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Tertiary Rivers: Early Eocene

Fig.5  Palaeogeography of the Early Eocene Ypresian Stage.

The Eocene opens with renewed significant marine transgression from the east resulting in deposition of Thames Group sediments, the thickest and most extensive of which is the London Clay Formation (Fig. 3), deposited during the Early Eocene Ypresian Stage.  During this period, submergence was most extensive towards the west and linked the London and Hampshire-Dieppe basins (Fig. 5).   At least 5 transgression-regression cycles are represented, reflecting periods of sea-level rise followed by shallowing and coastline progradation.  Thin, marginal sand and silt-dominated sediments are rare in the London Basin but are found in the Hampshire-Dieppe Basin in Dorset and western Hampshire, where they were subjected to pedogenesis.  

During deposition of the London Clay, the regional climate was very warm, the surrounding land to the north, west and south supporting dense tropical to sub-tropical and warm-temperate forests, with mangrove swamps on the coasts.  Inland an ‘upland flora’ may have flourished, but temperate elements were also well represented in the shallow marine sediments.   The overall character of the flora shows affinities with the present-day Malay Pensinsula, characterised by high levels of precipitation and environmental stability. 

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Modern river channels in southern Thailand (Malay Peninsula). Photographs by P. Gibbard (1999).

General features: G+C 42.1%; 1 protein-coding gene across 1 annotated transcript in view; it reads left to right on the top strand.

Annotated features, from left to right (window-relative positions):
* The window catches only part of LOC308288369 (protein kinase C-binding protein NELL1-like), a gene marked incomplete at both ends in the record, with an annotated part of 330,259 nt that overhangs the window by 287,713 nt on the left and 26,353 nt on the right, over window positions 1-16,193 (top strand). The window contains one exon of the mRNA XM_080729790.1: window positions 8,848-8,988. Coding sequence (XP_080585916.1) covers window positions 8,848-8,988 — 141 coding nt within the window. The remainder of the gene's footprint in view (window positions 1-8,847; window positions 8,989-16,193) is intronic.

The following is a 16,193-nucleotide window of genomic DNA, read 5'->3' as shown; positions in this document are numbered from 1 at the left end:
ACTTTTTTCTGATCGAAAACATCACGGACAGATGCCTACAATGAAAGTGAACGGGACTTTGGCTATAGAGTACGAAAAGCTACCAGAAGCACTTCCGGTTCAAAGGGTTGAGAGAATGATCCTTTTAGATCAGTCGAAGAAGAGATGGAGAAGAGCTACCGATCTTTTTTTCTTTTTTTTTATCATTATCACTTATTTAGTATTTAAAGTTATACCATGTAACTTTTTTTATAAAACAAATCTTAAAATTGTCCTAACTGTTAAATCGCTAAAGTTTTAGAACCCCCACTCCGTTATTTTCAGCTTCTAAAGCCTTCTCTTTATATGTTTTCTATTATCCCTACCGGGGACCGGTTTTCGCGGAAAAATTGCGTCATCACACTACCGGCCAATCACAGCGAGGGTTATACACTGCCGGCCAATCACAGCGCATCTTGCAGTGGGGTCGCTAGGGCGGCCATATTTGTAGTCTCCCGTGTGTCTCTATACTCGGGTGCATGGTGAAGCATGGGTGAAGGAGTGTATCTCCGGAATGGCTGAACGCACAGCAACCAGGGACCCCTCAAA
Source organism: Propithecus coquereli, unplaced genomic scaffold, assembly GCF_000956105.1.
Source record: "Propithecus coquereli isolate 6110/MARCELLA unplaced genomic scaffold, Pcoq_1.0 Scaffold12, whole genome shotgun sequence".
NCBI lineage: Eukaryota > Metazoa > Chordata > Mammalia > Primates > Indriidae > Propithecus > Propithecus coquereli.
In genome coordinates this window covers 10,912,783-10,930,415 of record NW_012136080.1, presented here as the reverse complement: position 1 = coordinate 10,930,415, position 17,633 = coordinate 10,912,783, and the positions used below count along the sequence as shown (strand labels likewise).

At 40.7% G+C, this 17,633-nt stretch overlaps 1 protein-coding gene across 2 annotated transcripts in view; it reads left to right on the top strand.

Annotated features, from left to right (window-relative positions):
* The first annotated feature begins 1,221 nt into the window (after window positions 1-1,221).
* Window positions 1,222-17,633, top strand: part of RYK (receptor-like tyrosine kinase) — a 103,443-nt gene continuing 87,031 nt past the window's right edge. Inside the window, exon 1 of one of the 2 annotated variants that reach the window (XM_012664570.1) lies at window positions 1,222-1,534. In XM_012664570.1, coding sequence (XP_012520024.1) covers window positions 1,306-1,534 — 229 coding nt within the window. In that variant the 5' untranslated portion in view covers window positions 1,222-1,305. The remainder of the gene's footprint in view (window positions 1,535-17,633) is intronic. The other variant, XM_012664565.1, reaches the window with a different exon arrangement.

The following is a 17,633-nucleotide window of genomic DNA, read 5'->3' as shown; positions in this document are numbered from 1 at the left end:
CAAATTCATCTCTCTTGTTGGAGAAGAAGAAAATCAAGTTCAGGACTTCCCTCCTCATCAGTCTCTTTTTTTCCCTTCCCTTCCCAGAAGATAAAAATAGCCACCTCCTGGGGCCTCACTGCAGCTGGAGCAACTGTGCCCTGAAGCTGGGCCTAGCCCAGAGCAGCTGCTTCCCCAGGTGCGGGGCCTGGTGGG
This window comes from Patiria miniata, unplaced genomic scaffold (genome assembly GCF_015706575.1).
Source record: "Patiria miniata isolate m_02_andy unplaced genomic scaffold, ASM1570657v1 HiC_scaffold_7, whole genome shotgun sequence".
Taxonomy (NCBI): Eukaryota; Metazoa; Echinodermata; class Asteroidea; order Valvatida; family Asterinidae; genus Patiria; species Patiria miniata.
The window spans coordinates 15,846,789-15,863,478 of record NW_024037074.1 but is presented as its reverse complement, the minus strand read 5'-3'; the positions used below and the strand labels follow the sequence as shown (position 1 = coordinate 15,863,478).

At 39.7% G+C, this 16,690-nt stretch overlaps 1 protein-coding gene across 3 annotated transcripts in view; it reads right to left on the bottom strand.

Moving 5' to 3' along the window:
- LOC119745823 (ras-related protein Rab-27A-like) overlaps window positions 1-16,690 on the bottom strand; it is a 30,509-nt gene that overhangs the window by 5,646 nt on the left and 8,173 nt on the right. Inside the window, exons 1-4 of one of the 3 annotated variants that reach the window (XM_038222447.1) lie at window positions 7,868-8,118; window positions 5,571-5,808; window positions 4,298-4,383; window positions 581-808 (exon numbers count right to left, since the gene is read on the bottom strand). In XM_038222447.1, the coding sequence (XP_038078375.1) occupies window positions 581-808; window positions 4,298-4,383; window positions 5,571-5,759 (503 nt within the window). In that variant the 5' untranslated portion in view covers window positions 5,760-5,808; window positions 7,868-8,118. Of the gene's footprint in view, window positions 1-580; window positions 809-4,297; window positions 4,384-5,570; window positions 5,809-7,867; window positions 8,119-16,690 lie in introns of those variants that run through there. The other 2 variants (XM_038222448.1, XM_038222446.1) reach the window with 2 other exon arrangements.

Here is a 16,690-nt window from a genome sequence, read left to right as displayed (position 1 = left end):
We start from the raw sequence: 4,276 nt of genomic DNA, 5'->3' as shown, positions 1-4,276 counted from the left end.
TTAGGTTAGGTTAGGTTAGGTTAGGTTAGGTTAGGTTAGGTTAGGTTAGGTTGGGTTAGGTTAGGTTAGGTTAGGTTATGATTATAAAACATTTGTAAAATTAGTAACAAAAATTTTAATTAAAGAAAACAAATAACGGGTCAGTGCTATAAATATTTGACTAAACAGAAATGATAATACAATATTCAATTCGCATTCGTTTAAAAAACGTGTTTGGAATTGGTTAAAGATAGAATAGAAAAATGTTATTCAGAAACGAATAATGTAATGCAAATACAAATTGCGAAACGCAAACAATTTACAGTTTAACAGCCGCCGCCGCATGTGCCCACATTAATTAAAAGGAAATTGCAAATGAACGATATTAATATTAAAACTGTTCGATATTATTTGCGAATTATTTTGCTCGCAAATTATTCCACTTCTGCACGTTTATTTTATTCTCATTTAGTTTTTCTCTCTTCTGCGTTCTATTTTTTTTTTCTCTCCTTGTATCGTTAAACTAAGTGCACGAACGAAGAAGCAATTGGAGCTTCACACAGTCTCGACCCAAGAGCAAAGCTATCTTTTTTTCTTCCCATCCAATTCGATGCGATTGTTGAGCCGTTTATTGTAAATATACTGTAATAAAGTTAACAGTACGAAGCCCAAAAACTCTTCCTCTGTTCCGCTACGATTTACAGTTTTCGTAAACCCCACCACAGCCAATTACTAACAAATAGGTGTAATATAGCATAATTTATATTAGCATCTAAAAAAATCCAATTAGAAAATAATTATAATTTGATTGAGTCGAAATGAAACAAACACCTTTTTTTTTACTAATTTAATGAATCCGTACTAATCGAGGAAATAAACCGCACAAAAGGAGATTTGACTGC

The nature of the land surface during London Clay times is poorly known but appears to have continued to be subdued with wide plains and no mountains in Wales.  The major erosion phases seen earlier had ceased and instead had given way to overall slow degradation of exposed surfaces subjected to intense chemical weathering.  This is seen in the vast volumes of clay which may have been produced by extended earlier weathering and supplied to the basinal areas by the rivers from the north and west.  Only limited evidence of actual channel systems is known at present.   However, continual influx of river water has been invoked to explain the low diversity foraminiferal assemblage in the Hampshire – Dieppe basin.  In addition, incised fluvial channels, formed during local sea-level lowstands and then infilled by estuarine deposits during subsequent marine transgression, are recorded from the Portsmouth and Whitecliff members across the basin.  The basal pebble beds of the Hampshire basin region are thought to have been were derived from the south-west, presumably by rivers (Fig. 5).  They envisage several smaller streams flowing northwards.

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